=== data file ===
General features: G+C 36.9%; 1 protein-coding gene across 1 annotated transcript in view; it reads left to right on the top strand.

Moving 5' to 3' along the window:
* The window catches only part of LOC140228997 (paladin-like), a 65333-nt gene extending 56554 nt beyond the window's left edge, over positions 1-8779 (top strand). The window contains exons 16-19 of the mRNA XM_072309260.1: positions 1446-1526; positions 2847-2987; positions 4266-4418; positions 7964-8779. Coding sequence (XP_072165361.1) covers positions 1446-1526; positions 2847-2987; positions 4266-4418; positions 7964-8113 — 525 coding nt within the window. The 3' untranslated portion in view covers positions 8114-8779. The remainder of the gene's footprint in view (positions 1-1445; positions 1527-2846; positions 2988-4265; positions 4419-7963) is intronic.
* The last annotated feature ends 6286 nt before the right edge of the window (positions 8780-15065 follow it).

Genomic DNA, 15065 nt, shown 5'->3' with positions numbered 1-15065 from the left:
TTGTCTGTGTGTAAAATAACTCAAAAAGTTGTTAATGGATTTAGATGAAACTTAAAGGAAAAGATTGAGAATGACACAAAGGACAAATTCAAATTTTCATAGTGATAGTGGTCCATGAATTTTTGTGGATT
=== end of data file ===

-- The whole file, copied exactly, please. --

General features: G+C 36.9%; 1 protein-coding gene across 1 annotated transcript in view; it reads left to right on the top strand.

Moving 5' to 3' along the window:
* The window catches only part of LOC140228997 (paladin-like), a 65333-nt gene extending 56554 nt beyond the window's left edge, over positions 1-8779 (top strand). The window contains exons 16-19 of the mRNA XM_072309260.1: positions 1446-1526; positions 2847-2987; positions 4266-4418; positions 7964-8779. Coding sequence (XP_072165361.1) covers positions 1446-1526; positions 2847-2987; positions 4266-4418; positions 7964-8113 — 525 coding nt within the window. The 3' untranslated portion in view covers positions 8114-8779. The remainder of the gene's footprint in view (positions 1-1445; positions 1527-2846; positions 2988-4265; positions 4419-7963) is intronic.
* The last annotated feature ends 6286 nt before the right edge of the window (positions 8780-15065 follow it).

Genomic DNA, 15065 nt, shown 5'->3' with positions numbered 1-15065 from the left:
TTGTCTGTGTGTAAAATAACTCAAAAAGTTGTTAATGGATTTAGATGAAACTTAAAGGAAAAGATTGAGAATGACACAAAGGACAAATTCAAATTTTCATAGTGATAGTGGTCCATGAATTTTTGTGGATT